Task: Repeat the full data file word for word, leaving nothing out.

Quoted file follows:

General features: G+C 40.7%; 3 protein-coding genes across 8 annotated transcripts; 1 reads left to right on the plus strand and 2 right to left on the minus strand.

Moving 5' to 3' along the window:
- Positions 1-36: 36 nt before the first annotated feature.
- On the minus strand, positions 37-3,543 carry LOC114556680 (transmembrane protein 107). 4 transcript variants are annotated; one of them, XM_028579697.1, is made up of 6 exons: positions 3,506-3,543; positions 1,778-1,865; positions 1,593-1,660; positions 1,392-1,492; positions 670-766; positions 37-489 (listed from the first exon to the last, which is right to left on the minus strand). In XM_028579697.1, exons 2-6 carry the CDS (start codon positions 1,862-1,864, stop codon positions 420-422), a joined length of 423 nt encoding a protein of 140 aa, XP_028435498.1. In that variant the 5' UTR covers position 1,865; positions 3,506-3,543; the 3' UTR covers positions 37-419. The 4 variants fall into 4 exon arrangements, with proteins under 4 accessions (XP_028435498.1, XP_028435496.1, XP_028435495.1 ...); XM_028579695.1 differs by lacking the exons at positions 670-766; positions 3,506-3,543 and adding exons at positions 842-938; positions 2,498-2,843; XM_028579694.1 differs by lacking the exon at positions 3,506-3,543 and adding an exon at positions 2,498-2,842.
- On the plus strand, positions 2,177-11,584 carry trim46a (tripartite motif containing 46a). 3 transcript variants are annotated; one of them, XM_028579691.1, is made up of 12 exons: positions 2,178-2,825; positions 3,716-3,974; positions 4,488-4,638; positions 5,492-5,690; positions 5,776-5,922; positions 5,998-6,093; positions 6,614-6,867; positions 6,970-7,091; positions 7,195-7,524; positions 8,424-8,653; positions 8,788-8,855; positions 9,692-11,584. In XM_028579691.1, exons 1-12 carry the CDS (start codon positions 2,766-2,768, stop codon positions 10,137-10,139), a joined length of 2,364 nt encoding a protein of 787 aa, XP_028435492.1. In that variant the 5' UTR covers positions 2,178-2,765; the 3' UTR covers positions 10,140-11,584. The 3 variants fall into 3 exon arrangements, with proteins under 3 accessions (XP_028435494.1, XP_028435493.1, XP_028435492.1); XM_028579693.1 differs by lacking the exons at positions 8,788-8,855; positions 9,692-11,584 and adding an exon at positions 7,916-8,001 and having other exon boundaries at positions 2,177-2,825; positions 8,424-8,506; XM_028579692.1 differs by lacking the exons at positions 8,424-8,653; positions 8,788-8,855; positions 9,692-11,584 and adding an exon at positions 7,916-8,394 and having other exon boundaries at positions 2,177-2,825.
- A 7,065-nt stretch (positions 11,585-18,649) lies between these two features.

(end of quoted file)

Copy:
General features: G+C 40.7%; 3 protein-coding genes across 8 annotated transcripts; 1 reads left to right on the plus strand and 2 right to left on the minus strand.

Moving 5' to 3' along the window:
- Positions 1-36: 36 nt before the first annotated feature.
- On the minus strand, positions 37-3,543 carry LOC114556680 (transmembrane protein 107). 4 transcript variants are annotated; one of them, XM_028579697.1, is made up of 6 exons: positions 3,506-3,543; positions 1,778-1,865; positions 1,593-1,660; positions 1,392-1,492; positions 670-766; positions 37-489 (listed from the first exon to the last, which is right to left on the minus strand). In XM_028579697.1, exons 2-6 carry the CDS (start codon positions 1,862-1,864, stop codon positions 420-422), a joined length of 423 nt encoding a protein of 140 aa, XP_028435498.1. In that variant the 5' UTR covers position 1,865; positions 3,506-3,543; the 3' UTR covers positions 37-419. The 4 variants fall into 4 exon arrangements, with proteins under 4 accessions (XP_028435498.1, XP_028435496.1, XP_028435495.1 ...); XM_028579695.1 differs by lacking the exons at positions 670-766; positions 3,506-3,543 and adding exons at positions 842-938; positions 2,498-2,843; XM_028579694.1 differs by lacking the exon at positions 3,506-3,543 and adding an exon at positions 2,498-2,842.
- On the plus strand, positions 2,177-11,584 carry trim46a (tripartite motif containing 46a). 3 transcript variants are annotated; one of them, XM_028579691.1, is made up of 12 exons: positions 2,178-2,825; positions 3,716-3,974; positions 4,488-4,638; positions 5,492-5,690; positions 5,776-5,922; positions 5,998-6,093; positions 6,614-6,867; positions 6,970-7,091; positions 7,195-7,524; positions 8,424-8,653; positions 8,788-8,855; positions 9,692-11,584. In XM_028579691.1, exons 1-12 carry the CDS (start codon positions 2,766-2,768, stop codon positions 10,137-10,139), a joined length of 2,364 nt encoding a protein of 787 aa, XP_028435492.1. In that variant the 5' UTR covers positions 2,178-2,765; the 3' UTR covers positions 10,140-11,584. The 3 variants fall into 3 exon arrangements, with proteins under 3 accessions (XP_028435494.1, XP_028435493.1, XP_028435492.1); XM_028579693.1 differs by lacking the exons at positions 8,788-8,855; positions 9,692-11,584 and adding an exon at positions 7,916-8,001 and having other exon boundaries at positions 2,177-2,825; positions 8,424-8,506; XM_028579692.1 differs by lacking the exons at positions 8,424-8,653; positions 8,788-8,855; positions 9,692-11,584 and adding an exon at positions 7,916-8,394 and having other exon boundaries at positions 2,177-2,825.
- A 7,065-nt stretch (positions 11,585-18,649) lies between these two features.